Requiem for a less partisan era
by Pat Hickey
"Both read the same Bible and pray to the same God, and each evokes His aid against the other... The prayers of both cannot be answered."
--- Abraham Lincoln, Second Inaugural Address, 1865
Honest Abe went on to warn that the nation's wealth and presumed blessings, accumulated as they were by a free people, might soon dissipate over a growing divide that pitted brother against brother and transformed family and friends into foes.
As we survey the ever-widening partisan gulf in the first quarter of the 21st century, is the rancorous scenario of Lincoln’s day once again playing out? These United States appear anything but united, these days.
As a country – and here in Nevada, as a state – we seem perilously close to being on the verge of a most uncivil war. Hyper-partisanship is widening the divide between us and along lines nearly as pronounced as those that once separated the North and South.
Are ideologically-driven interest groups on both sides of the political spectrum squandering our sensible system? Sides, in my opinion, that are parochial and therefore dangerous to a union of disparate states that heretofore have managed to stay together for 241-odd years?
We should be worried now, I think, as Lincoln was then, about the growing chasm between two sides that both rest their arguments on the self-righteous assertion that "God [or history] is on our side."
The political pendulum swings and Jekyll and Hyde-like changes we now witness every two years at the Nevada Legislature are a microcosm of a nation politically at war within itself. Troubling, I'd say, if not downright ominous for the future.
One people, two nations
My apocalyptical notions were fueled by my recent participation on a panel at Nevadan Ty Cobb's International Security Forum titled the "Challenges of North Korea."
Serving as I do as Honorary Consul to the Republic of Korea [South] for Nevada, I've studied perhaps more than my fair share when it comes to the Asian nation to the north, one that is now dangerously close to its own annihilation.
Geo-politics, widely differing world views, huge economic disparities and political demigods exist once again, and once again we are seeing a once-proud nation at war within itself. And while our own once (and still) great nation is not a tiny nation in Northeast Asia, there are similarities – and lessons we can learn.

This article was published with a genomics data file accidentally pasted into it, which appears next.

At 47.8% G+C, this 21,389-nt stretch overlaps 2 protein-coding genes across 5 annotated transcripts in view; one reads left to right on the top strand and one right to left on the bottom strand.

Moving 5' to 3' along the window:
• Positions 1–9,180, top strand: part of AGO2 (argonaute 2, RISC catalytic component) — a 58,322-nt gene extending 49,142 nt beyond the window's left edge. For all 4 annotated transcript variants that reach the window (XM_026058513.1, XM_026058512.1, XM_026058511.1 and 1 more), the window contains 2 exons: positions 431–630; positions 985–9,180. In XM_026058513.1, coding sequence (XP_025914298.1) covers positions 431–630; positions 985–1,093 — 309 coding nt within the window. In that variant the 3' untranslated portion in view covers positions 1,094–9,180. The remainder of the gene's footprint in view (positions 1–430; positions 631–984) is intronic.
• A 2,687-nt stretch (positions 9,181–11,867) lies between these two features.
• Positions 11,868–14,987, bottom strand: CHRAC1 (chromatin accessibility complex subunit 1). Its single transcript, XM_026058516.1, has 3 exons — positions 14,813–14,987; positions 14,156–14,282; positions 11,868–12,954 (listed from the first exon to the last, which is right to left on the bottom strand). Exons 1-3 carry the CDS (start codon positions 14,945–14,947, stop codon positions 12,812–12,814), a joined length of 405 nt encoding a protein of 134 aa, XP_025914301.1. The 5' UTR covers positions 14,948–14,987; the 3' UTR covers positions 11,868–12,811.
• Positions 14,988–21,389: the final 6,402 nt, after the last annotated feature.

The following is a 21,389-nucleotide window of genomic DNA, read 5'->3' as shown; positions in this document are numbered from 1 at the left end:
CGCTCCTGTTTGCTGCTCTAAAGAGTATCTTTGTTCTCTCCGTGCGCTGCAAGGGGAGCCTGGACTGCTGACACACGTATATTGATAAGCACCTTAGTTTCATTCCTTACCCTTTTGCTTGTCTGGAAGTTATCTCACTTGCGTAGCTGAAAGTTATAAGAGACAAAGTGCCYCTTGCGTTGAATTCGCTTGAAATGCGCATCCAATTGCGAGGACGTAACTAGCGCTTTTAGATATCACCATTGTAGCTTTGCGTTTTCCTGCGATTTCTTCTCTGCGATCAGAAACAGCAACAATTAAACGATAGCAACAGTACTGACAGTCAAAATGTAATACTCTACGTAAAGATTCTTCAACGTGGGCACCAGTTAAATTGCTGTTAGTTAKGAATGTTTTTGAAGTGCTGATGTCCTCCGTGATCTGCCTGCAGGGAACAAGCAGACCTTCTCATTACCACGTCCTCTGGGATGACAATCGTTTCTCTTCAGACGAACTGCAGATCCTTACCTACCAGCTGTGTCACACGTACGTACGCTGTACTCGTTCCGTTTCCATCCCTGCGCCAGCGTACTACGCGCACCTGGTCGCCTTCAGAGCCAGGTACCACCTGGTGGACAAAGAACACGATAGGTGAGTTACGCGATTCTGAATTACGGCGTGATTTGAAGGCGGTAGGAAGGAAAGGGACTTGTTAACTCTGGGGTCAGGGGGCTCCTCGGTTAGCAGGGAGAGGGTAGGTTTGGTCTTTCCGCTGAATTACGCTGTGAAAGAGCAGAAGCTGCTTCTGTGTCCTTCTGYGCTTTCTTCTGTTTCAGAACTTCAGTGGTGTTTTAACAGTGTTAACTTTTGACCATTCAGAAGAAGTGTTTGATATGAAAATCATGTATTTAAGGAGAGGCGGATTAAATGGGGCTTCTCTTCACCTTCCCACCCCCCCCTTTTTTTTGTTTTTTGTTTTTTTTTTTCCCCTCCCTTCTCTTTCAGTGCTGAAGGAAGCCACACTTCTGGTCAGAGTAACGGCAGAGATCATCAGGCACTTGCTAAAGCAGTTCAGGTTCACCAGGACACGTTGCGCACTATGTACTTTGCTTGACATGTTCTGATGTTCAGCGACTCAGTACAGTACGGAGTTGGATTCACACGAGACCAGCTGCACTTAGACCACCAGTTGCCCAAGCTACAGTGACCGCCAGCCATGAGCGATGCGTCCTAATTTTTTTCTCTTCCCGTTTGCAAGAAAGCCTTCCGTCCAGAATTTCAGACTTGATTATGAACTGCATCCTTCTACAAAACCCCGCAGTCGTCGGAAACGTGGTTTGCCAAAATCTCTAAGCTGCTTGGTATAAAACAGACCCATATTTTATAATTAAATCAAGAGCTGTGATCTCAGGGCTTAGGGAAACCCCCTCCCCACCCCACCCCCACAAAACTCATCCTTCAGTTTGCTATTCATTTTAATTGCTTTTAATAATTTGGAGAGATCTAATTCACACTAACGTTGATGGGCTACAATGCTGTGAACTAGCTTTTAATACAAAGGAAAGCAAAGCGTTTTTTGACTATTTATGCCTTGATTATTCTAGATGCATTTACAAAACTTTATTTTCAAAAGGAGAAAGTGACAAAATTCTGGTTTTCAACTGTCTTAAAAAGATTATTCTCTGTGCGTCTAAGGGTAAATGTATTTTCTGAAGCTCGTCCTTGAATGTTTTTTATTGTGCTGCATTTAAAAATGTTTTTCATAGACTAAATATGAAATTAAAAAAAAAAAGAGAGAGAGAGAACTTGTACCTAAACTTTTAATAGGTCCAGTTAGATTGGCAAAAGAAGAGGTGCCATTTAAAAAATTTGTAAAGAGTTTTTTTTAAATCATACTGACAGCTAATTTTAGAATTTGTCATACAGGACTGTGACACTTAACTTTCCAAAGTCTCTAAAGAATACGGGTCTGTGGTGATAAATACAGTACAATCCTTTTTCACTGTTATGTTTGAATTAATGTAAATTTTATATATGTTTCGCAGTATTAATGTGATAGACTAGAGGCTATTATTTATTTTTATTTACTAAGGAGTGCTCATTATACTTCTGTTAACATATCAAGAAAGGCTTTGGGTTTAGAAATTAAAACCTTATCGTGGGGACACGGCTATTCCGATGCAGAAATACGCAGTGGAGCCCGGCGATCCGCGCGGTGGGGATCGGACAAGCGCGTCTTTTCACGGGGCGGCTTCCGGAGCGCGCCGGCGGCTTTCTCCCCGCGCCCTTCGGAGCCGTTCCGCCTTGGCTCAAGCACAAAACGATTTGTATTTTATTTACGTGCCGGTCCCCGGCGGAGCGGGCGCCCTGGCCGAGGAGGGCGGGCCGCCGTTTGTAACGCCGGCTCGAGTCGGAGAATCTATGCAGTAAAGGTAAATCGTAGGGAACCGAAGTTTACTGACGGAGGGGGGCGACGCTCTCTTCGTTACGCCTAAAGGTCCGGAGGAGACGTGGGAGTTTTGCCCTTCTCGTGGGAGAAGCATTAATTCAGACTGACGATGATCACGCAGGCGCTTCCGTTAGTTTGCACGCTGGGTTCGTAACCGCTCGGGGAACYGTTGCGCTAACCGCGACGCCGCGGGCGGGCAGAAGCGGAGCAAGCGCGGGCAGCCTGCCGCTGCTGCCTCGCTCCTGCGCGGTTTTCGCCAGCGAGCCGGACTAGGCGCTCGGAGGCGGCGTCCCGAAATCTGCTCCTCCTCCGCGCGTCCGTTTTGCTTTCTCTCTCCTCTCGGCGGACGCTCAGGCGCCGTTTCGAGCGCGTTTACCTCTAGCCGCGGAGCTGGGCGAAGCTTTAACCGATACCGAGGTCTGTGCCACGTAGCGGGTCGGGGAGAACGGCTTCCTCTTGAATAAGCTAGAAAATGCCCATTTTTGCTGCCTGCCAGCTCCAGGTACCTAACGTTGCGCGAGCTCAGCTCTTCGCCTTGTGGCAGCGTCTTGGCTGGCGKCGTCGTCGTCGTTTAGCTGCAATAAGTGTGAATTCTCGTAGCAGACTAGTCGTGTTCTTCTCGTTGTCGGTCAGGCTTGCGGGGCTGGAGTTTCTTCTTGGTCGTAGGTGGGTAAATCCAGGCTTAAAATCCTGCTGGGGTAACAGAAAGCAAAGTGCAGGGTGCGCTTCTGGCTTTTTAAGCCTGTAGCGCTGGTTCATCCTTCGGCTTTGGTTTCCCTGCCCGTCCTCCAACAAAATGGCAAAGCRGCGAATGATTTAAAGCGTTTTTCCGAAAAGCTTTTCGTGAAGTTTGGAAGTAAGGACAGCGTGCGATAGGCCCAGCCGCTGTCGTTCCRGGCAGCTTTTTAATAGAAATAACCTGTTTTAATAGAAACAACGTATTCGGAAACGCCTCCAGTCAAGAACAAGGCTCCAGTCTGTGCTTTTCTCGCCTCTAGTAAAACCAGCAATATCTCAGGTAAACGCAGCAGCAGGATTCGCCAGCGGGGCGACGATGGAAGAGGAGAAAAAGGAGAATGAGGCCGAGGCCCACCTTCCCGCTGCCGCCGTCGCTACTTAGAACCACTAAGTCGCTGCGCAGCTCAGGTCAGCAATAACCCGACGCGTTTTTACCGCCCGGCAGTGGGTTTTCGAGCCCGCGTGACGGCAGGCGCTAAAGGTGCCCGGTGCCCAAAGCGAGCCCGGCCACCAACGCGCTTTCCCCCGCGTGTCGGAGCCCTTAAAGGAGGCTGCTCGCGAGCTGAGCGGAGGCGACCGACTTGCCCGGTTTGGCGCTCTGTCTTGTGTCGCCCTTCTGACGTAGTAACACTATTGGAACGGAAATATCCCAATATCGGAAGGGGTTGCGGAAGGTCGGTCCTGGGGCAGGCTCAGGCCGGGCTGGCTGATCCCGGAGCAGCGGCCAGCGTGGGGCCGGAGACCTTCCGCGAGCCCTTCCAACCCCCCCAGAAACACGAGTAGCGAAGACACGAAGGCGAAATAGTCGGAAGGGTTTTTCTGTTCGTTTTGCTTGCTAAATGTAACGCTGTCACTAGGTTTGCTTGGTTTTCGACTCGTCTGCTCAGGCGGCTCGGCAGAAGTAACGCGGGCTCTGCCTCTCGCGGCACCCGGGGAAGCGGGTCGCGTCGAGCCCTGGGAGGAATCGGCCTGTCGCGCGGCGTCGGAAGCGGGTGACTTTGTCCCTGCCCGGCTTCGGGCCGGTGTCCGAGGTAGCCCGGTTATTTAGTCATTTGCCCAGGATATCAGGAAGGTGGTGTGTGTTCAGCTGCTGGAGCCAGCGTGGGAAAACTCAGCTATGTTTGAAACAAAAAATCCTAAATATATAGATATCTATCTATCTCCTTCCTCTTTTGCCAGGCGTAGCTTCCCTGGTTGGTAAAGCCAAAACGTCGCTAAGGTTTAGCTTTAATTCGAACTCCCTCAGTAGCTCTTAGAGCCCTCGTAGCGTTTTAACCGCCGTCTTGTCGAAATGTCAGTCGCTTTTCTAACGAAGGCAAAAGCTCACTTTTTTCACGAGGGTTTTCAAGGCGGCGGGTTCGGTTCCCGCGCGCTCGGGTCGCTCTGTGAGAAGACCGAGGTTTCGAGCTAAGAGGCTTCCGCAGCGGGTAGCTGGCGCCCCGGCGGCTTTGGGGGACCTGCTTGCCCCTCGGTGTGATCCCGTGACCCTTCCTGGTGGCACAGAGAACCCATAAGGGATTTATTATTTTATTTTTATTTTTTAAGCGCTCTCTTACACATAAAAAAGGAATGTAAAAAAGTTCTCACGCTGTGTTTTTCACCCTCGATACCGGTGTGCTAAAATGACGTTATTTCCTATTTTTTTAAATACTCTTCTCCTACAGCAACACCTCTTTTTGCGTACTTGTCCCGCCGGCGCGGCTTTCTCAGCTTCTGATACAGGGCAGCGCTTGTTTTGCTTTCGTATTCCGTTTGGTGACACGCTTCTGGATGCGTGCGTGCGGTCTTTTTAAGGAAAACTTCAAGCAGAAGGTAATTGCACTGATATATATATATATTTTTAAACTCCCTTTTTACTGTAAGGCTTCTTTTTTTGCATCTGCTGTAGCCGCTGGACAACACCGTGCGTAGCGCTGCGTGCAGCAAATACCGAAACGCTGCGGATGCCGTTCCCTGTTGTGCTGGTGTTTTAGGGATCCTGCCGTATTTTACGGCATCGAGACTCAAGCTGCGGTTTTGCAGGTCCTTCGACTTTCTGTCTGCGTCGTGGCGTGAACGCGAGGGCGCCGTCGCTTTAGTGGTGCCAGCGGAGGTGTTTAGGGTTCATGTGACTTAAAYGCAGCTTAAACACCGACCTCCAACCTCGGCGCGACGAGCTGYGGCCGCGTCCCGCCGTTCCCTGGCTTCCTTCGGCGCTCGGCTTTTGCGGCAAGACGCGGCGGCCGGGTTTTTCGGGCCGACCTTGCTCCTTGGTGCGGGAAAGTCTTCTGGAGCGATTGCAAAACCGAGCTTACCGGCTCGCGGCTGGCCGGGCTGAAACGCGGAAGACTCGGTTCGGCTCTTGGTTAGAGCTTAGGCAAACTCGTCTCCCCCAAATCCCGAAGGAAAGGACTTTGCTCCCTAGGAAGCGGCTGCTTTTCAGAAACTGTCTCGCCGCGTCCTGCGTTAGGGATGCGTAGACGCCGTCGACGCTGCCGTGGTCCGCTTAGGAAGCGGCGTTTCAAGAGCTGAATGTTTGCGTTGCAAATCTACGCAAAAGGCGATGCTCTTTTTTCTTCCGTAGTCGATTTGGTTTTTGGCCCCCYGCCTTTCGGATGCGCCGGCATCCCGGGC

One state, different parties
The U.S.'s grand experiment in combining representative democracy with federalism endeavored to find the best balance of protecting the rights of the whole and the individual. Like any functional family, we have sought in our Republic ways to compromise and re-compromise in order to maintain the difficult but necessary balance needed for relative harmony and calm.
That dynamic was nowhere better demonstrated than in my first session in the Nevada Legislature in 1997. Republican Senate Majority Leader Bill Raggio and Democratic Speaker of the Assembly Joe Dini were a lot like two good parents. They had their differences but held each other in high regard. When the time came – that is, the end of the legislative session – the two men, who respected each other deeply, got what they could on behalf of their individual constituencies but also compromised for the good of the state.
In the pre-term limits era, leadership was predicated upon relationships. Both men had served for significant time in the Legislature before assuming leadership roles. Their relationship was already cemented when leadership positions were awarded. Good governance in that era was built upon foundations of trust.
In recent legislative sessions, things have become more tribal than tranquil. My last session (2015) was an example. Within my (Republican) caucus, at times meetings resembled the raucous negotiations between the North and South Koreans at Panmunjom "truce village." I understand similar fights among "mini-caucuses" have spread to the Democratic side of the building this session.
It’s time for legislative leadership to heed the invocation of Lincoln and follow the example of Dini and Raggio, not behave like Biblical brothers Cain and Abel (with their roles reversed each session, one getting the "blessing" of power while the other is stuck with resentment and revenge-getting).
The Almighty, after all, really cannot answer both sides' prayers. However, he just might bless the sine die altar – if we approach it together.
Pat Hickey is a former Assembly Minority Leader. He is also a board member for the Guinn Center for Policy Priorities.